Growth and nutritional status of the first six months of life among selected hospitals: Nairobi Province
MetadataShow full item record
BACKGROUND: Exclusive breastfeeding for infants is recommended for the first six months for optimal health, development and growth. However, there is limited data on infant feeding practices and nutrition status of infants in Nairobi.OBJECTIVE: To assess infant growth and nutritional status and compare with feeding practices in the first six months of life in selected hospitals, Nairobi Province.DESIGN: Prospective cohort designSETTING: Five major hospitals in Nairobi namely; The Aga Khan, Pumwani Maternity, Mater Misercordiae, St Mary's Langata and Jamaa Hospitals.SUBJECTS: A sample of 692 mother-infant pairs were recruited at birth and followed up until six months.INTERVENTION: There was no direct experimental intervention, but there was observation of infant feeding practices, weight and height measurement was recorded every four weeks and determination of nutrition status of the infants for a period of six months.MAIN OUTCOME MEASURES: Nutritional status and infant feeding practices in the first six months.RESULTS: Slightly more than half (58.8%) of the mothers were formally employed and the rest were self employed. The mean age of the mothers was 28.3 ± 4.9 years. The mean income was KES 26,360 ± 34,696. The mean birth weight of infants was 3.24 ± 0.43 kg and 53.3% of all infants were male. Above 80% of infants were within normal weight based on weight for age Z-scores (WAZ) at 6, 10, 14 and 23 weeks. The prevalence of overweight based on WAZ was 9.5%, 11.6%, 11.9% and 11% at 6, 14, 19 and 23 weeks, respectively. There were no significant (P > 0.05) differences in WAZ between infants on different feeding methods.CONCLUSIONS: There was no significant difference in weight or length gain among children that were fully breastfed in comparison to those who were given infant formula or had mixed feeding. However, there was concern over the proportion of overweight infants, as the condition may lead to long term health problems.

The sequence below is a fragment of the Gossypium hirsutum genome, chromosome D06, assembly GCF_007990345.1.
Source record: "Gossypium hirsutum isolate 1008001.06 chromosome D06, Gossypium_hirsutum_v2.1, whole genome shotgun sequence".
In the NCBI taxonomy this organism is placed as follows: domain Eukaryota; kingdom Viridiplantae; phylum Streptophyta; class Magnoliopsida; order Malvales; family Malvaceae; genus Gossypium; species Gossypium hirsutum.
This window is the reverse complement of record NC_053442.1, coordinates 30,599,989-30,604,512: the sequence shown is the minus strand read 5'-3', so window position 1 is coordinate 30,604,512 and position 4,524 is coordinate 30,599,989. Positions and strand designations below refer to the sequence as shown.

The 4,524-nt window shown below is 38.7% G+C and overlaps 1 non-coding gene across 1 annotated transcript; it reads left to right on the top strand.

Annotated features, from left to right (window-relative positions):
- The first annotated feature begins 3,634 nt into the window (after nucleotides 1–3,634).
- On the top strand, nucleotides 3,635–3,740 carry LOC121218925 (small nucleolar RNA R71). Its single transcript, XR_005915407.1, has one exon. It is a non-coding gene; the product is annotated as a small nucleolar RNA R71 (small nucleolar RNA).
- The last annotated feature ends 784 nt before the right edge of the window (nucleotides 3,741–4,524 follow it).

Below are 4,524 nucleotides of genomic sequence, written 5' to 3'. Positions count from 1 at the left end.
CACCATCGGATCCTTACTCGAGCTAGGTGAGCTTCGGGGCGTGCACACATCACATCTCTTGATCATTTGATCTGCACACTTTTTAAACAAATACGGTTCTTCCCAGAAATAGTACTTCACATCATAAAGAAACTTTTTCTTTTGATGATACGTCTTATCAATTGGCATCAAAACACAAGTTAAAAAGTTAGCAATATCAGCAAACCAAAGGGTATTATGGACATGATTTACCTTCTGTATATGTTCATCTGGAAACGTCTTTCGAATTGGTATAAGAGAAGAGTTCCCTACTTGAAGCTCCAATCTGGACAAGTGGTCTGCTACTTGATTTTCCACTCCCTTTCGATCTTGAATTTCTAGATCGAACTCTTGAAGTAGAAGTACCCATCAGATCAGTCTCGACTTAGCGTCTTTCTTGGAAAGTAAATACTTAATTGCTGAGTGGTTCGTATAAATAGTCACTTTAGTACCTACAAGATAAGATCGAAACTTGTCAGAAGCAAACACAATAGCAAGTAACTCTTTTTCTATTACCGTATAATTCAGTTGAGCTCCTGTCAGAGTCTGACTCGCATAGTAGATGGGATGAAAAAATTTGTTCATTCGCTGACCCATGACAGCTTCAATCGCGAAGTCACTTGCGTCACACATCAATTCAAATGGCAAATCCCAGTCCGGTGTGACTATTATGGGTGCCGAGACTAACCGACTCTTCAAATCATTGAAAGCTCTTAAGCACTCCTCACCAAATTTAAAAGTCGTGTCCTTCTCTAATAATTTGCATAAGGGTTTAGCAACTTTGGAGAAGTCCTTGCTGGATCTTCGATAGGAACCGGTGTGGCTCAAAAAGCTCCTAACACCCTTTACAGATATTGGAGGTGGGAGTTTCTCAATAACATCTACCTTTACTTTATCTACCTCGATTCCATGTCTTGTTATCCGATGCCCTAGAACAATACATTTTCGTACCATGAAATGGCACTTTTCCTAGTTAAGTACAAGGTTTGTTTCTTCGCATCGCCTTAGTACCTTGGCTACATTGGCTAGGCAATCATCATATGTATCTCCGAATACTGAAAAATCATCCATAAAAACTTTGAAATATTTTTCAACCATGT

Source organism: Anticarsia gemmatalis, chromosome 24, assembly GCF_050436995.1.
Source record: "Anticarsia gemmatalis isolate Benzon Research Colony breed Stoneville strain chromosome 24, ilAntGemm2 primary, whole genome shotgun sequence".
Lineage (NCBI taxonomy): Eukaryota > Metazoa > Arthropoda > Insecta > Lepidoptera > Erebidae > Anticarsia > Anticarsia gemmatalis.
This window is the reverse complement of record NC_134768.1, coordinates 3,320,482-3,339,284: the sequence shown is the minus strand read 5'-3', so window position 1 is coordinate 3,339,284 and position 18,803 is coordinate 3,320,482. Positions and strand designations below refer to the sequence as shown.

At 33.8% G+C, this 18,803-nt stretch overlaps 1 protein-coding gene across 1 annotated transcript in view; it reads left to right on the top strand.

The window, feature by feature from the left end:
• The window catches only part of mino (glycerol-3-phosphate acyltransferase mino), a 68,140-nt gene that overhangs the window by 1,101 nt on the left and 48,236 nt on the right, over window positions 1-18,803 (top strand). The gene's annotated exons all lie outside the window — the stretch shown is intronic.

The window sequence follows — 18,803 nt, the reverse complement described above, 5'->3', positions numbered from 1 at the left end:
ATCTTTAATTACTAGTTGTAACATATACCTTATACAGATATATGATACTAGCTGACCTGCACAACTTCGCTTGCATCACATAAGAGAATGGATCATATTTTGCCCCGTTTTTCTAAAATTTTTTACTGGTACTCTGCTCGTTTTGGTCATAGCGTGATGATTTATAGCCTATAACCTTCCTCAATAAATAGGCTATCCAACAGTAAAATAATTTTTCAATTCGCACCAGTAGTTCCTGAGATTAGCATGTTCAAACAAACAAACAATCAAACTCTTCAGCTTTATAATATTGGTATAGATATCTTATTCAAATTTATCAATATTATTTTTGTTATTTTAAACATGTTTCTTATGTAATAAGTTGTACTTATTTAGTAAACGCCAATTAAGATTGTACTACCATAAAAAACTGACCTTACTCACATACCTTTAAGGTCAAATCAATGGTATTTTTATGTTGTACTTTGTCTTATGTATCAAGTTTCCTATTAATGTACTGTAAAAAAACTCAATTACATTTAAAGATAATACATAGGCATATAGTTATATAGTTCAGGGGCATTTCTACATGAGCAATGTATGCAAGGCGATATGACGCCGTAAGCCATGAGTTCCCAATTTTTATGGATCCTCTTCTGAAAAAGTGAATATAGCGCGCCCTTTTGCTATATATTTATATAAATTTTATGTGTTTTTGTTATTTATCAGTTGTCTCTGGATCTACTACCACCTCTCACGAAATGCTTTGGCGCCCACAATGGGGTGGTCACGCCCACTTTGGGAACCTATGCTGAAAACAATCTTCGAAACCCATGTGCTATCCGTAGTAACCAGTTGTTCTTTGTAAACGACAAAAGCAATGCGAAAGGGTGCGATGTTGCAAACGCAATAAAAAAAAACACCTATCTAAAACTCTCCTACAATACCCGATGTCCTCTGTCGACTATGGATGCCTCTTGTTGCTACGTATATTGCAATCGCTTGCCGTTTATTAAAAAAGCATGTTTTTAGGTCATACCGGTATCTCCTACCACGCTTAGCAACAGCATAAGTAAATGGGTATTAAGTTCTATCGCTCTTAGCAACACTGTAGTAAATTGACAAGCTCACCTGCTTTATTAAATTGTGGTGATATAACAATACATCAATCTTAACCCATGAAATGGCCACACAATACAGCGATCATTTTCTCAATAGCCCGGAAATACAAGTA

Showing items related by title, author, creator and subject.
Breastfeeding and health outcomes in infants who receive continuing care from hospitals or community health centres in Chengdu Sichuan Province, People’s Republic of ChinaYu, Chuan (2013)Introduction. The child health is one of the most important indicators of population health and the development of society. The health of children in China has improved in the past decades. The child health care system ...
Inoue, Madoka (2012)This thesis examines infant feeding practices, including knowledge and attitudes towards breastfeeding, factors that influence the duration of breastfeeding, and breastfeeding outcomes in relation to postpartum women’s ...
Lakati, Alice S. (2000)Breastfeeding is the best food source for the nutritional and health needs of young children. However when a mother returns to work, breastfeeding may be discontinued prematurely. The purpose of this study was to study ...